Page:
or discomfort, tingling or loss of strength
and stability are due to an inflammatory
breakdown of that particular body part.
CTDs will develop over long periods of
time and are chronic in nature. This is
why it is necessary to get up and move
often throughout the day and to incorporate
a regular stretching program which will
relax and release accumulated stress
Common causes can occur from over-activity
involving constant repetitiveness, lifting
heavy loads or improper body mechanics.
How you sit, stand, grip, lift carry, type,
sew, repair, pull, push, assemble, or play
a sport has an inherent risk of injury,
particularly if there are faulty body mechanics
and/or the absence of adequate rest.
stretching affects the muscles, joints,
and tendons, the first line of defense
against CTDs is to stretch daily to prevent,
or at least reduce, the risk of creating
a CTD somewhere. This stretching should
be coupled with adequate rest in order for
the body to repair itself and recover from
the repetitive activity.
line of defense against CTD is good
This comes from an awareness of your body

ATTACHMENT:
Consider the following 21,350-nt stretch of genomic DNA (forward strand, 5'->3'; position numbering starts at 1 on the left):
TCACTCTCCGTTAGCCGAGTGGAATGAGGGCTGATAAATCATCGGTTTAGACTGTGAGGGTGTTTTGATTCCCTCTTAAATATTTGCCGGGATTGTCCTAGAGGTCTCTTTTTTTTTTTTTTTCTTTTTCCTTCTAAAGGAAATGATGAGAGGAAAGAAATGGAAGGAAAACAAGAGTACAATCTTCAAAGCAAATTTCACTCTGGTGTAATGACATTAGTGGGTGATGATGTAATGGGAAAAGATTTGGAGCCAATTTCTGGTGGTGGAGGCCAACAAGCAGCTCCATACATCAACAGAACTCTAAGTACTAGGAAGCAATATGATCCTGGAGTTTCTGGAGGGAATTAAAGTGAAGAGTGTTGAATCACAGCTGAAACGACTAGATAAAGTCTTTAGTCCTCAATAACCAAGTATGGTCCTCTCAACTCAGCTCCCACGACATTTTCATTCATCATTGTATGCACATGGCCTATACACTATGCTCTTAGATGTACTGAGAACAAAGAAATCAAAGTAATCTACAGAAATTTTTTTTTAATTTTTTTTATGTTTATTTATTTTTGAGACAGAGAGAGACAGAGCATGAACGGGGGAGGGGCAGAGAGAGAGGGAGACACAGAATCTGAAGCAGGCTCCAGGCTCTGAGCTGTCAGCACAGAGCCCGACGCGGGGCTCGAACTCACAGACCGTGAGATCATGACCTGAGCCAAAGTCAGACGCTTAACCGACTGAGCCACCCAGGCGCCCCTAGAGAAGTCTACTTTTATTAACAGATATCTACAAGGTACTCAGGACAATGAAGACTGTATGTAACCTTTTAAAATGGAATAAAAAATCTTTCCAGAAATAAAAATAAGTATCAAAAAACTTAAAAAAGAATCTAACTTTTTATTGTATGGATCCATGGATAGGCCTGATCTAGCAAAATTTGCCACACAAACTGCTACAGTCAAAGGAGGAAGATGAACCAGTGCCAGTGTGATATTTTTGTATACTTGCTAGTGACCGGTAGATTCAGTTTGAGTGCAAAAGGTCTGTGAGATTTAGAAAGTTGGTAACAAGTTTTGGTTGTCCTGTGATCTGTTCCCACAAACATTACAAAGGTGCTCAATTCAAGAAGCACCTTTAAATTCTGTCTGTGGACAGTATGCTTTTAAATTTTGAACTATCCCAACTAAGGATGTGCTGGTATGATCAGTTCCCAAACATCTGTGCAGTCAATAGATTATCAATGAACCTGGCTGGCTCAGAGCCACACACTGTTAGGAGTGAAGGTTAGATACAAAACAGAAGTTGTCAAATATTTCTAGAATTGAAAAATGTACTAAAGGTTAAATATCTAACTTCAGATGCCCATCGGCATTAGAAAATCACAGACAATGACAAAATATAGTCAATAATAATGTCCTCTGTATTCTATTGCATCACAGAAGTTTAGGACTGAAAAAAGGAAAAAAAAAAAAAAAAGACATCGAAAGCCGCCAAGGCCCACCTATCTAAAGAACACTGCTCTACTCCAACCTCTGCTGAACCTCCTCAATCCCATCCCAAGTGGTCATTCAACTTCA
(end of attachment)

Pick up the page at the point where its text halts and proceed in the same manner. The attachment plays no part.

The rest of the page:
position, how long you stay immobile, and
how much excess stress is influencing your
activity. Often simple adjustments in chair
or desk height, or repositioning equipment
to a more accessible place helps in eliminating
some occupations have a greater
risk of creating a CTD, and some body types
tend to be at greater risk, all CTDs are
preventable at some point in time. If you start
performing a new activity incorrectly, the
chance of preventing a problem in the future
is diminished. If you work, or play, so
hard and for so long that you never allow
yourself time to rest, then the odds of
you creating a CTD increase dramatically.
Remember, you were not born with back pain
or Carpal Tunnel Syndrome, and many people
never get a CTD in their life, so why should